A disadvantage to providing concurrency is the performance penalty that must be paid if there is inadequate operating system support. Also, concurrent programs are significantly more difficult to debug. This is especially true if the application program must also be concurrent and/or deal with the concurrency of the interface.
4.2 Multiprocessing and network issues
An important question is how a UIMS architecture is affected by the need to support distributed applications. For instance, one might identify four levels of interprocess communication, with progressively slower bandwidth: processes sharing address space, processes with disjoint address spaces, processes separated by a local area network and processes separated by a wide area network.
Smooth feedback requires a responsiveness in the order of a tenth of a second. We therefore suspect that the dialogue manager and semantic support component must be connected by a local area network or reside on the same machine. The connection between the semantic support component and application is less critical in many (but not all) applications. However a ``distant'' application must have some way to export semantics to those dialogue manager facilities which are close to the user and able to support direct manipulation.
Predicting the performance requirements of these links, providing user-interface design guidelines for reducing the dependencies on these links and making the most of the available links are important research questions. Also, the capabilities required to export semantics from a ``distant'' application to a dialogue manager supporting direct manipulation remain to be determined.
4.3 Role of object-oriented programming
A very promising model for how dialogue managers should be built is based on object-oriented programming. Systems using this new style include GWUIMS [18] and MacApp [15]. The advantages of this approach are that the inheritance properties of objects makes it easy to provide specialization and slight modifications on existing and supplied interaction techniques as well as higher level structures. Whereas object-oriented programming makes it much easier to program user interfaces, it is still a programming technique, and dialogue managers can do more to help create user interfaces than just providing a programming framework. Therefore, the research in this area is investigating how object-oriented programming fits into dialogue managers, how the objects should be structured to handle user interfaces (for example, the model-view-controller structure of Smalltalk) and how object-oriented programming affects the dialogue manager model.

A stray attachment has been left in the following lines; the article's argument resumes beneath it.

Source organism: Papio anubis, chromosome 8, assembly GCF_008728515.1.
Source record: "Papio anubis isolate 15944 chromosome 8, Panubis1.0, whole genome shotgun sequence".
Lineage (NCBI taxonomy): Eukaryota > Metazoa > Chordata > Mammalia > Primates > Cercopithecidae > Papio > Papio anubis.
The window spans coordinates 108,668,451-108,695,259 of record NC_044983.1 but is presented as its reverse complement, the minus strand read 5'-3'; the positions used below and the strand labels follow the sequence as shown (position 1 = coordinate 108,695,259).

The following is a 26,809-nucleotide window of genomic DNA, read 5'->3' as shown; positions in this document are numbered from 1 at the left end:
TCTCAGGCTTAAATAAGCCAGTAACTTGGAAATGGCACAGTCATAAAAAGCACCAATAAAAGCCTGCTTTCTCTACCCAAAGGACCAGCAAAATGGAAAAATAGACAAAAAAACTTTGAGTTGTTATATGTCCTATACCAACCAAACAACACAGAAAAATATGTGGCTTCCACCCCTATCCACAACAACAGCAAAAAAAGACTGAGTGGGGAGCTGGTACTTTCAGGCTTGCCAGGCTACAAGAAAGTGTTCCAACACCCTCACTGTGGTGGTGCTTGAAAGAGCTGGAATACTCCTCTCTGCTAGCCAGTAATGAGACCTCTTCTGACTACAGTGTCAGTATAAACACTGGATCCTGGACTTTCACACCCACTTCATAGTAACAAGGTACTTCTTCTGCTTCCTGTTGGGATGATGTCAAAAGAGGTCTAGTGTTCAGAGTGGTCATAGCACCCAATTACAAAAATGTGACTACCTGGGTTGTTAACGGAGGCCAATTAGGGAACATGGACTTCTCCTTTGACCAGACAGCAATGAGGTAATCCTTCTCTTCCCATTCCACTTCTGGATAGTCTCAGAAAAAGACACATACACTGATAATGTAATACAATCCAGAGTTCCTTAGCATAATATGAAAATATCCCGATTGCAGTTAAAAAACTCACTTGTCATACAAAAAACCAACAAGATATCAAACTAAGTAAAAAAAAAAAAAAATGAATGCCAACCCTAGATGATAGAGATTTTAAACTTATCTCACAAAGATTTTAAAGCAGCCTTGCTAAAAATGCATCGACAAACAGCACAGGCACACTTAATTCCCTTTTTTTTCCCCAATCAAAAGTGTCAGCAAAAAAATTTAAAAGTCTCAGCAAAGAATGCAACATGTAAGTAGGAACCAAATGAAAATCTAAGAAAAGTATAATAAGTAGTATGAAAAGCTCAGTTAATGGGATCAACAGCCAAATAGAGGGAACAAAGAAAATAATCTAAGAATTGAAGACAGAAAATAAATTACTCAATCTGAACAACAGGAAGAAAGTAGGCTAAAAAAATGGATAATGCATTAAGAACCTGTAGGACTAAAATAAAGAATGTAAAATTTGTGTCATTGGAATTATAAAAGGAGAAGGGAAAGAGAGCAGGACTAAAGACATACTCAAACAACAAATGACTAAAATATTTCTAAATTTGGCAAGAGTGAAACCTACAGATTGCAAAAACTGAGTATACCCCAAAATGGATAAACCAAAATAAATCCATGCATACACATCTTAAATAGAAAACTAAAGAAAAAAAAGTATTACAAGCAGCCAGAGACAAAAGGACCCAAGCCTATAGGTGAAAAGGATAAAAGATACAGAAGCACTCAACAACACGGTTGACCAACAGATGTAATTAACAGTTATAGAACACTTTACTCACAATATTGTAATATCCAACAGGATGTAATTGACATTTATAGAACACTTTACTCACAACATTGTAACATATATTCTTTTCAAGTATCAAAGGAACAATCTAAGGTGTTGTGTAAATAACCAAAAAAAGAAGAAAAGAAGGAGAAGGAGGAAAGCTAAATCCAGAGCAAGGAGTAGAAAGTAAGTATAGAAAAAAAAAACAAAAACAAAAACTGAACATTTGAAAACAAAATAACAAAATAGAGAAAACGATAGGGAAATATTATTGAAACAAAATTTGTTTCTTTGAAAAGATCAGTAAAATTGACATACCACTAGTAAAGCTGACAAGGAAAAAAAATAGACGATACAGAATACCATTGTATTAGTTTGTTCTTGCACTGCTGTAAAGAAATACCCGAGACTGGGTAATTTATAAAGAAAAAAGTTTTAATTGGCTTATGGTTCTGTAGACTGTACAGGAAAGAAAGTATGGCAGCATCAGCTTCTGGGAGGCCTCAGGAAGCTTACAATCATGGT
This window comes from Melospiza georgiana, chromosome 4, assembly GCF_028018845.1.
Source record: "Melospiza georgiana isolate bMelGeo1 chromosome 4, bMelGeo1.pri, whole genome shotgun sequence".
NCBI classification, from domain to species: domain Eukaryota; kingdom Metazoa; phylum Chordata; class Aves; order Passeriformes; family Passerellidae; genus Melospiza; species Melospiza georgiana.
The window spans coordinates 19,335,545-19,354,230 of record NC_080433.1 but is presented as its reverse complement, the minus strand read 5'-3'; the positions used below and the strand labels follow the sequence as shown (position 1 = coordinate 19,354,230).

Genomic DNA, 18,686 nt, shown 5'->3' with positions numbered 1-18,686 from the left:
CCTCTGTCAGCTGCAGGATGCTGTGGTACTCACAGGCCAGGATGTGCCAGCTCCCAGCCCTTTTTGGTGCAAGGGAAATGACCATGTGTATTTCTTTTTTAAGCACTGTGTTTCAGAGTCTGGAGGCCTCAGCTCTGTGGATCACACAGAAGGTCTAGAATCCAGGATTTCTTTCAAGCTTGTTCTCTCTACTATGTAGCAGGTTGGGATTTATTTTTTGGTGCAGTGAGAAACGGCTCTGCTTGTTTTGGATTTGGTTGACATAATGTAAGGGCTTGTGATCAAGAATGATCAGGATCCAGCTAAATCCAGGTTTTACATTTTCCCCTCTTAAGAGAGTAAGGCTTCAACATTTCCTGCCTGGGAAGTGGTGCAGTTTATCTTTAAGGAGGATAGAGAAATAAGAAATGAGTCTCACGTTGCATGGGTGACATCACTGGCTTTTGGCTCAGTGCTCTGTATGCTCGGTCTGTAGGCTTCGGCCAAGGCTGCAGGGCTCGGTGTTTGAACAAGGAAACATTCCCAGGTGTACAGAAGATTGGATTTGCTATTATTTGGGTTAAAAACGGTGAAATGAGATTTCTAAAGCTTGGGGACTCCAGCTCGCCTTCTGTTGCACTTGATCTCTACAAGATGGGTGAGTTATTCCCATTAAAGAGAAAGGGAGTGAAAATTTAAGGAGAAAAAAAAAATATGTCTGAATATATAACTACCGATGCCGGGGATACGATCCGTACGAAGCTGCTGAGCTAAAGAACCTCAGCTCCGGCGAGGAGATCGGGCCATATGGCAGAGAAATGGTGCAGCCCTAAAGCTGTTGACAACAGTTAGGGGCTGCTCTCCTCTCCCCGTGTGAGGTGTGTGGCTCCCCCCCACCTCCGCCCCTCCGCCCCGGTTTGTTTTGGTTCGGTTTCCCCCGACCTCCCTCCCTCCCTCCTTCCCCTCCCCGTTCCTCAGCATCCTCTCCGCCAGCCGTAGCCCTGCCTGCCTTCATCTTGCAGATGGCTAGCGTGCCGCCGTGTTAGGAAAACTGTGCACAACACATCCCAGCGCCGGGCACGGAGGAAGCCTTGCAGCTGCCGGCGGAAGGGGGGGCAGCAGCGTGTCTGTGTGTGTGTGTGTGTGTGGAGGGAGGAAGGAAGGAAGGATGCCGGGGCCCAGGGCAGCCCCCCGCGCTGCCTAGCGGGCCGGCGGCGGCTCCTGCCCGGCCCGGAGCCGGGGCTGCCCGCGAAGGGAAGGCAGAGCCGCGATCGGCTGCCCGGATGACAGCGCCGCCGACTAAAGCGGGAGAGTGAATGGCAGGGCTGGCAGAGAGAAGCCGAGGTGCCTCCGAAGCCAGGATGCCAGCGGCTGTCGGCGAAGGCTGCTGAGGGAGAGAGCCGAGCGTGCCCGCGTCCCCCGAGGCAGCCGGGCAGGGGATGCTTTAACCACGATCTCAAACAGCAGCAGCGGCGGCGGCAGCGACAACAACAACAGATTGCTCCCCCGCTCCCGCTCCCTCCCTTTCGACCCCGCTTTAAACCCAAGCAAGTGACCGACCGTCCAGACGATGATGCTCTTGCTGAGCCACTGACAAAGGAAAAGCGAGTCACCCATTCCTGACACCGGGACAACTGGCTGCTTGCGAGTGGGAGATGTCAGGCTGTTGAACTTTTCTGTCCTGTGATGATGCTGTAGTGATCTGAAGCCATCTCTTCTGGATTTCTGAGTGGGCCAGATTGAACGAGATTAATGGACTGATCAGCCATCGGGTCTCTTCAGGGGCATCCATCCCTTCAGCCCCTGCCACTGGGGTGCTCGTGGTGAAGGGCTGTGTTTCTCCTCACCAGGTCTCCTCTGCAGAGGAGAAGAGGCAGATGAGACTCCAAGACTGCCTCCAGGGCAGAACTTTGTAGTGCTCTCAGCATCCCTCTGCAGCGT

4.4 Support for evaluation of user interfaces
Clearly, the run-time part of the dialogue manager should be saving information that the post-processors can evaluate the interface. This information might also be used to enable UNDO and REDO facilities and macro construction.
The real challenge is not to record this information, but instead to aid in its evaluation. The manual process of reviewing and evaluating recorded user sessions can be quite tedious and time consuming. The dialogue manager could help by adding semantic information to the recorded session, such as what tasks or application commands were being invoked by the lexical actions recorded. This would allow the user-interface evaluator to quickly look at a cross section of users performing a particular task and concentrate on trouble spots in the interface. The dialogue manager might also keep basic statistics on the number of times facilities such as Help, Cancel or Undo were invoked before, during and after particular tasks or commands. This could provide a rough guide to quickly isolating trouble spots in the interface.
4.5 Support for sequencing
Direct-manipulation interfaces tend to have much less syntax and fewer ordering constraints than textual interfaces. However, there are still some situations where sequencing is important and necessary. For example, often one menu selection will cause a different menu to appear. It would be useful to have a tool to help with this kind of ordering.
Typically, transition diagrams have been used in this area. But they do not handle concurrency and seem inappropriate for interfaces where semantics plays a big part in determining what comes next. Hill's event-driven system [7] and GUIDE [3] are other approaches, but more work needs to be done.
5. Summary
We recognized the need to incorporate semantic information into a dialogue manager. We addressed this need by introducing a subcomponent of the dialogue manager, which we termed the semantic support component. However, this raises questions about how the semantic support component is coupled with both the application and dialogue manager. More research needs to be done to learn how to structure this area to better support interactive applications.
6. References
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[13] Myers, B.A. Creating dynamic interaction techniques by demonstration. To appear in Proceedings of CHI+GI'87 (Toronto, April 59, 1987), ACM, New York.